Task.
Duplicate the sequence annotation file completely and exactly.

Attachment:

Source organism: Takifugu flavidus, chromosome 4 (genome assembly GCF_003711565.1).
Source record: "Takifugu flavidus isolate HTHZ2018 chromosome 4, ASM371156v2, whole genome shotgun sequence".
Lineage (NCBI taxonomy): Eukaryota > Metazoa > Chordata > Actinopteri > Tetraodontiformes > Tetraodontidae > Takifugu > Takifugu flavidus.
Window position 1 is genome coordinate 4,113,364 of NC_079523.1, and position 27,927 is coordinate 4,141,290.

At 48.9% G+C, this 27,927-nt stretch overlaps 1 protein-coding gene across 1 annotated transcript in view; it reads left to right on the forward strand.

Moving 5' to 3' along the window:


Source organism: Takifugu flavidus, chromosome 4 (genome assembly GCF_003711565.1).
Source record: "Takifugu flavidus isolate HTHZ2018 chromosome 4, ASM371156v2, whole genome shotgun sequence".
Lineage (NCBI taxonomy): Eukaryota > Metazoa > Chordata > Actinopteri > Tetraodontiformes > Tetraodontidae > Takifugu > Takifugu flavidus.
Window position 1 is genome coordinate 4,113,364 of NC_079523.1, and position 27,927 is coordinate 4,141,290.

At 48.9% G+C, this 27,927-nt stretch overlaps 1 protein-coding gene across 1 annotated transcript in view; it reads left to right on the forward strand.

Moving 5' to 3' along the window: